Fallout and the Lost Game

I started the Ordinary Decent Gamer YouTube channel shortly after Christmas. I wanted to get into making game-related videos for some time, but I managed to pick one of the worst times possible. Sure I had some spare time, and the material to work with, but it was in the lead up to my finals and they should’ve been receiving my full attention. As a result of this, I’ve only released two full videos and a couple of clips so far. The channel has been on an unofficial hiatus for a few months, but I’m kicking it back into gear with a new video: Fallout and the Lost Game:

I recorded the gameplay back in February and had started scripting things out but hadn’t filmed the live action segments or recorded the voiceover so there was still a lot of work to do. I’m beginning to put together a workflow for making videos, but it’s a time and labour-intensive process.

The Panasonic Image App I normally use for remote shooting wasn’t working, so I had to resort to more…guerrilla methods

First, I play the game and get a feel for it and any potential points of interest. It’s easier if it’s a title I’m familiar with – something I have played recently or played a lot in my childhood – as I may already be aware of the quirks or interesting aspects that would make good talking points. Gameplay footage could be recorded at this point, or on a second playthrough if you need specific clips or scenarios. Then comes one of the most time consuming parts – scripting! At this point I’m familiar with the game and can start crafting a structure or story, and writing out what I’m going to say. I generally have one big script and differentiate between live action and voiceover, typed on WriteMonkey in my own unique style. I have script software, but half the time it’s less hassle to use a regular wordpad type application.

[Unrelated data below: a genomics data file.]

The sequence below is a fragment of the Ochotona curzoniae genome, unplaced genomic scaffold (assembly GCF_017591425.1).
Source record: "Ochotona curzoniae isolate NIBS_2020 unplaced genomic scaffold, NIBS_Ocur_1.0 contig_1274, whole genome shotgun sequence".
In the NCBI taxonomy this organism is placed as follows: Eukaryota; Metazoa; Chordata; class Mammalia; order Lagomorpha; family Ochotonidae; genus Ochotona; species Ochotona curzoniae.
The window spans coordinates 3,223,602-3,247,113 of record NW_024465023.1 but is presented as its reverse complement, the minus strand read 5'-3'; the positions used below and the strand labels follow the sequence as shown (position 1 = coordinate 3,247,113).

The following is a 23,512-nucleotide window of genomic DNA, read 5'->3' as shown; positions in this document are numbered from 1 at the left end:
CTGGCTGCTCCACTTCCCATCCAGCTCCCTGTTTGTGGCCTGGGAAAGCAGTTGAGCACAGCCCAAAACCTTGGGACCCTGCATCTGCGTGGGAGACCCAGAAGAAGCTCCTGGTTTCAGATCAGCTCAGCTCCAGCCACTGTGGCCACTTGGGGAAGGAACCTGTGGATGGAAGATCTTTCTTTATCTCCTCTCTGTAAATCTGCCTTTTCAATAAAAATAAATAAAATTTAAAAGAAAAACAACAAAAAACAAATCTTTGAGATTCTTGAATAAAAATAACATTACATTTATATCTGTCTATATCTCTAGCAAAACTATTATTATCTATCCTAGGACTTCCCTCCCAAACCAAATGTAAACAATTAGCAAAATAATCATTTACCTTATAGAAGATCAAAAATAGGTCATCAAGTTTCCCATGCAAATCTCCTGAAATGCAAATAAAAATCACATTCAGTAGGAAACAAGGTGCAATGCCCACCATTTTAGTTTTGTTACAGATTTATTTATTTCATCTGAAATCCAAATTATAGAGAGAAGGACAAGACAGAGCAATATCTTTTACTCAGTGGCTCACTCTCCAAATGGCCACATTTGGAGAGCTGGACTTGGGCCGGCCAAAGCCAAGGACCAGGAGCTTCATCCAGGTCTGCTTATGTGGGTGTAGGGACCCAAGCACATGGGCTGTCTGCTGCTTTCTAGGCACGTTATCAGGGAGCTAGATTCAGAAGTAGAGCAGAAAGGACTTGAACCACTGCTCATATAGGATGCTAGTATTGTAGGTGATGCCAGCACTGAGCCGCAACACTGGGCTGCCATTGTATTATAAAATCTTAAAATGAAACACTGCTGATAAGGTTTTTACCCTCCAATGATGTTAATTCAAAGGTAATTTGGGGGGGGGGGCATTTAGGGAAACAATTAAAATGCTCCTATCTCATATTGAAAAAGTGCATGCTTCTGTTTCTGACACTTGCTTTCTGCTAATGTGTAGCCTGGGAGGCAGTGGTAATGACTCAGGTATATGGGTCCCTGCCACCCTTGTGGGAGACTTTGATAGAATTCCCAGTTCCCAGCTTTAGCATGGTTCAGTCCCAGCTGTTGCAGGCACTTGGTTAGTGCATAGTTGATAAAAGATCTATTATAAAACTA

The timeline can get quite busy by the time you’ve added in several sources of video and audio. Ripple editing becomes increasingly important as the complexity of your videos increase.

The live action segments come next, primarily involving the intro and the conclusion, and all of the little bits and pieces that go into the final video. Next, I record the voiceover according to the script and any additional bits I need to fill gaps that I hadn’t previously accounted for. Finally, it’s all put together, with the addition of still images and other relevant clips. Visual and audio effects are added along with titles, and music is picked from a range of game and royalty-free sources. Everything is tidied up and video can be graded (if I have time, or can be bothered) to make it more consistent. I will often shoot additional or missed clips on different days to the original recording. The whole package is exported in glorious 1080p HD video, and uploaded to YouTube and Vimeo for your viewing pleasure.

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